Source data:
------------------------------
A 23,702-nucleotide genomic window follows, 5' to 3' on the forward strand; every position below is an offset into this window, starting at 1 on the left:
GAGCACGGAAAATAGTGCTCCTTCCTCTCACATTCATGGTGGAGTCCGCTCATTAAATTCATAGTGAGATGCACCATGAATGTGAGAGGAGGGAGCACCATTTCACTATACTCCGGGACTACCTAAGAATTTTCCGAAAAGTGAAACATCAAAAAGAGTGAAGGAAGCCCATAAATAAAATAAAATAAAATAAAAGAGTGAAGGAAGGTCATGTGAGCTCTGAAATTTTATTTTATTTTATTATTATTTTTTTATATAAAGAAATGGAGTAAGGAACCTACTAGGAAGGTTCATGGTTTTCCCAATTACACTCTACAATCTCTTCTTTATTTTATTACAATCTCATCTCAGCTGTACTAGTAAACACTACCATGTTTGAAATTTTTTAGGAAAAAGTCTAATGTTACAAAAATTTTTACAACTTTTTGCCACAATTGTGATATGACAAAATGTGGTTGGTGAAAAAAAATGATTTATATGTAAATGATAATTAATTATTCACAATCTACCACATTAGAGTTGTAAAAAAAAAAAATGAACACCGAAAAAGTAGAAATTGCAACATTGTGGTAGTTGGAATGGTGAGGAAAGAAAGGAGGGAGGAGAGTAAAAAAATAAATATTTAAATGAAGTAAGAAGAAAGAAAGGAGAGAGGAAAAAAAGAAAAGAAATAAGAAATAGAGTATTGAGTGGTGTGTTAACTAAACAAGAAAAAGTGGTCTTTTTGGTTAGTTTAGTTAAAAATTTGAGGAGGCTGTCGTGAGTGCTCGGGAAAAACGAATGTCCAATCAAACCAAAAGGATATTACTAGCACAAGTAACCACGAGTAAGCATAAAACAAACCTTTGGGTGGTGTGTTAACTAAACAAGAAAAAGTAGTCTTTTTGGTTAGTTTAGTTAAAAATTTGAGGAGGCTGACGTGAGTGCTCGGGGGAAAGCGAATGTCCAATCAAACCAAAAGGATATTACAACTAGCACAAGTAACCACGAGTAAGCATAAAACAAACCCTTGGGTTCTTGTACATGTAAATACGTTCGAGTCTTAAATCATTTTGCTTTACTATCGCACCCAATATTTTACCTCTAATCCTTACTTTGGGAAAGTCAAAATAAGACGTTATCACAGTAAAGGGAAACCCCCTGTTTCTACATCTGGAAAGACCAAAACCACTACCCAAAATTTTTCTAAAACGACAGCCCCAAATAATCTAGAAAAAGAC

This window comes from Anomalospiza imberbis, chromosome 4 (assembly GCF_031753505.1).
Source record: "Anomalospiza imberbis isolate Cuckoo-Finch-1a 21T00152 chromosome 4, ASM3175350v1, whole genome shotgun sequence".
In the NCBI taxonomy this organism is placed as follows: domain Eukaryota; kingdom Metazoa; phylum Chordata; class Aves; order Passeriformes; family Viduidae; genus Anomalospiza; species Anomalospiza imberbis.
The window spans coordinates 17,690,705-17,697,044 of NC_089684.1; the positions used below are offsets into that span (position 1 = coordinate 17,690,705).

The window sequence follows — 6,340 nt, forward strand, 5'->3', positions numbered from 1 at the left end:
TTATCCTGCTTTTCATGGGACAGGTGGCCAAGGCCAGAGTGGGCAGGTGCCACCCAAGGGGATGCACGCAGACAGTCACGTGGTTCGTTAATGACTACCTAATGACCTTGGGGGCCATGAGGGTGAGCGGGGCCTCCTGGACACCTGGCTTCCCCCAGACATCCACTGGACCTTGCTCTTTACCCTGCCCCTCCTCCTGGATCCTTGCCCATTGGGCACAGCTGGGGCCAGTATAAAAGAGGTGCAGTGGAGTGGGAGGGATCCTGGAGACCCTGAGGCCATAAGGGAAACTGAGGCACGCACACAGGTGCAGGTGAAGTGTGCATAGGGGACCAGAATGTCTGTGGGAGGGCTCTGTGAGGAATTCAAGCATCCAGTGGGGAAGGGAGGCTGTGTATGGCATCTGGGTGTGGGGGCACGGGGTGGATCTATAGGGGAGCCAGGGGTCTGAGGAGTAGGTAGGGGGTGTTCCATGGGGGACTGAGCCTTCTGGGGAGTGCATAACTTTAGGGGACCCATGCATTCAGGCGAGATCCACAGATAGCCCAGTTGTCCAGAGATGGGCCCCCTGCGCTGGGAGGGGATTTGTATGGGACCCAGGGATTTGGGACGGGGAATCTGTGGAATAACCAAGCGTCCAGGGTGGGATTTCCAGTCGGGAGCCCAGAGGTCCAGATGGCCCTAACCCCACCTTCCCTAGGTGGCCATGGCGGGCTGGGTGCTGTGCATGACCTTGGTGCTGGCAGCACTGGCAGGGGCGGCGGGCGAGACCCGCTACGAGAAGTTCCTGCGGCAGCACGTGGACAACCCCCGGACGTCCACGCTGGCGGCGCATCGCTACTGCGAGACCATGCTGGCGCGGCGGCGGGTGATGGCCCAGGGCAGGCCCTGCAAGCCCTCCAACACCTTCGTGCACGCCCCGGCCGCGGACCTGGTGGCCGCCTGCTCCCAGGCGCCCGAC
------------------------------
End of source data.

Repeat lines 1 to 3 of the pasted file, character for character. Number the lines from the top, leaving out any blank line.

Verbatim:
A 23,702-nucleotide genomic window follows, 5' to 3' on the forward strand; every position below is an offset into this window, starting at 1 on the left:
GAGCACGGAAAATAGTGCTCCTTCCTCTCACATTCATGGTGGAGTCCGCTCATTAAATTCATAGTGAGATGCACCATGAATGTGAGAGGAGGGAGCACCATTTCACTATACTCCGGGACTACCTAAGAATTTTCCGAAAAGTGAAACATCAAAAAGAGTGAAGGAAGCCCATAAATAAAATAAAATAAAATAAAAGAGTGAAGGAAGGTCATGTGAGCTCTGAAATTTTATTTTATTTTATTATTATTTTTTTATATAAAGAAATGGAGTAAGGAACCTACTAGGAAGGTTCATGGTTTTCCCAATTACACTCTACAATCTCTTCTTTATTTTATTACAATCTCATCTCAGCTGTACTAGTAAACACTACCATGTTTGAAATTTTTTAGGAAAAAGTCTAATGTTACAAAAATTTTTACAACTTTTTGCCACAATTGTGATATGACAAAATGTGGTTGGTGAAAAAAAATGATTTATATGTAAATGATAATTAATTATTCACAATCTACCACATTAGAGTTGTAAAAAAAAAAAATGAACACCGAAAAAGTAGAAATTGCAACATTGTGGTAGTTGGAATGGTGAGGAAAGAAAGGAGGGAGGAGAGTAAAAAAATAAATATTTAAATGAAGTAAGAAGAAAGAAAGGAGAGAGGAAAAAAAGAAAAGAAATAAGAAATAGAGTATTGAGTGGTGTGTTAACTAAACAAGAAAAAGTGGTCTTTTTGGTTAGTTTAGTTAAAAATTTGAGGAGGCTGTCGTGAGTGCTCGGGAAAAACGAATGTCCAATCAAACCAAAAGGATATTACTAGCACAAGTAACCACGAGTAAGCATAAAACAAACCTTTGGGTGGTGTGTTAACTAAACAAGAAAAAGTAGTCTTTTTGGTTAGTTTAGTTAAAAATTTGAGGAGGCTGACGTGAGTGCTCGGGGGAAAGCGAATGTCCAATCAAACCAAAAGGATATTACAACTAGCACAAGTAACCACGAGTAAGCATAAAACAAACCCTTGGGTTCTTGTACATGTAAATACGTTCGAGTCTTAAATCATTTTGCTTTACTATCGCACCCAATATTTTACCTCTAATCCTTACTTTGGGAAAGTCAAAATAAGACGTTATCACAGTAAAGGGAAACCCCCTGTTTCTACATCTGGAAAGACCAAAACCACTACCCAAAATTTTTCTAAAACGACAGCCCCAAATAATCTAGAAAAAGAC

This window comes from Anomalospiza imberbis, chromosome 4 (assembly GCF_031753505.1).